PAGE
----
I’m not going to speculate about what their motivations are, but I don’t believe that’s correct. I mean, if you look at their spending, there’s a real clear indication of what their larger ambitions are.
Which are what?
I think, ultimately, they’d like to take over not only Chicago Public Schools, but take over running the city government. That’ll play itself out over time. I don’t really spend time, and certainly not in the middle of a pandemic, worrying about the politics. But politics intrudes, always.
I have noticed that some big cities with mayoral control of schools are open or moving toward concrete reopening plans. And some big cities with school boards, like Los Angeles or San Francisco or Seattle, seem stuck. In the past, you supported bringing back an elected school board. Where do you stand on that now?
We would never have opened without mayoral control. It’s quite clear. The fact that L.A. and San Francisco had to sue to force the conversation about reopening? Look, what’s easy, the path of least resistance, the political expediency, would have been to do nothing and just let the unions dictate what the state of play was going to be in education. That’s never, ever going to be the path that I take.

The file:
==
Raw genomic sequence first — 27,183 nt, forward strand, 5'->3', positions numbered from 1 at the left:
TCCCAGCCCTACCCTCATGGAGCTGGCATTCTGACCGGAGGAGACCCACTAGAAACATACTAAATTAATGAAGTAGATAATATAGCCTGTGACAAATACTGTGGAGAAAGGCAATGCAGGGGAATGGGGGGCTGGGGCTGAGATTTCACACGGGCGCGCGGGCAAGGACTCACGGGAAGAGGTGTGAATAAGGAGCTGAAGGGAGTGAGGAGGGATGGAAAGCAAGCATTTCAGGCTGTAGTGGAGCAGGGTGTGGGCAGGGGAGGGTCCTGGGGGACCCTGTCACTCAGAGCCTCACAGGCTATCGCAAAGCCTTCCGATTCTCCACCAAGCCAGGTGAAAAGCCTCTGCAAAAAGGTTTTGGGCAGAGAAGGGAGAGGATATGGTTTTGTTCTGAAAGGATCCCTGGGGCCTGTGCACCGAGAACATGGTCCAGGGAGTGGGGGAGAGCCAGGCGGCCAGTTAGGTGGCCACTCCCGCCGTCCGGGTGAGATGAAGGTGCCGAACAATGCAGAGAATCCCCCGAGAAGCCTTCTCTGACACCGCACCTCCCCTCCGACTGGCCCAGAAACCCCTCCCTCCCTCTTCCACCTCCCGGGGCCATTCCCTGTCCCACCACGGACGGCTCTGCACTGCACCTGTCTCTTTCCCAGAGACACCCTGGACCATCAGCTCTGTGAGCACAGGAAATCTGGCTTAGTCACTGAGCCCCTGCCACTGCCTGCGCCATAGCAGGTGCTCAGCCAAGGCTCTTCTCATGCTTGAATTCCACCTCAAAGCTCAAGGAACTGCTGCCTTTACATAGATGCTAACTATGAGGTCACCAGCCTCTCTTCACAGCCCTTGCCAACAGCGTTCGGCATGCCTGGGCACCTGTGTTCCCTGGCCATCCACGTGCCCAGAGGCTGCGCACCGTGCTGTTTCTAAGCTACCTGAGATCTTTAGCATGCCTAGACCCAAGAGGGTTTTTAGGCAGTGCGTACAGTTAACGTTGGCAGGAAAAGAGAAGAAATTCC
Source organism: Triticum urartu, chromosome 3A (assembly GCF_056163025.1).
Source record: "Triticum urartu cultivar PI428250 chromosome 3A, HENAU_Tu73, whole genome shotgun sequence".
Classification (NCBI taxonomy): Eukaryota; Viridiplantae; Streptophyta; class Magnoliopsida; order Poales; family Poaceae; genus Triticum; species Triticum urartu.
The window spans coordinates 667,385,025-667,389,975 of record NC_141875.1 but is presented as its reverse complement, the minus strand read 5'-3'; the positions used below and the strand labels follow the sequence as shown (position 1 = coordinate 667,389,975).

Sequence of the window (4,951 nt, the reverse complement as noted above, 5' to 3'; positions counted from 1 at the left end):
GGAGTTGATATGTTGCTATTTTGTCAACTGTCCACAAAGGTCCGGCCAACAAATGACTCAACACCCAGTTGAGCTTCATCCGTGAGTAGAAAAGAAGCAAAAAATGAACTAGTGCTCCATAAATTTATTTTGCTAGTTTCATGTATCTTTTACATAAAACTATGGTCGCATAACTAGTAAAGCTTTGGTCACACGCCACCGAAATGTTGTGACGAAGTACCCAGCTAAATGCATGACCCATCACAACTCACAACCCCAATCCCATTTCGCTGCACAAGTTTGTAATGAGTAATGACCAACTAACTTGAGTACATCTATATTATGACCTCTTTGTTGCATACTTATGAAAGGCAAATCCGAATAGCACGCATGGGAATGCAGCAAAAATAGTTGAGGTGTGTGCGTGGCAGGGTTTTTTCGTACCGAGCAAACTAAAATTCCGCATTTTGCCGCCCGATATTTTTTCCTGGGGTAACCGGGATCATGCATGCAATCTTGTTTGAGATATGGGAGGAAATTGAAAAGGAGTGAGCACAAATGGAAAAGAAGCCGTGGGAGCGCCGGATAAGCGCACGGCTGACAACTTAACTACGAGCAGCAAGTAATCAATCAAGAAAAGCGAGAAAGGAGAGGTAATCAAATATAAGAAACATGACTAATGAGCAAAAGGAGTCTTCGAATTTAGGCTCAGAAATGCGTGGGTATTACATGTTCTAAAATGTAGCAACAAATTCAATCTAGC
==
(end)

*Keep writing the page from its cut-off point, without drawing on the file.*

For a lot of families, it will be frustrating that this deal paves the way to only part-time school. And also that high-school students are not yet scheduled to return to classrooms at all.
I’m very focused on reopening high schools. High schools are more complicated, as you can imagine. Elementary schools can have the students in a pod stay static and have the teachers move. It is much more challenging to do that in a high school setting. But the archdiocese, which is, I think, the largest private school system in the country, along with a lot of other private schools, have had high schools open since September. There’s a lot that we can learn from their experience.
I want to see, in particular, seniors be able to come back together this year, so they have something of a normal senior year experience.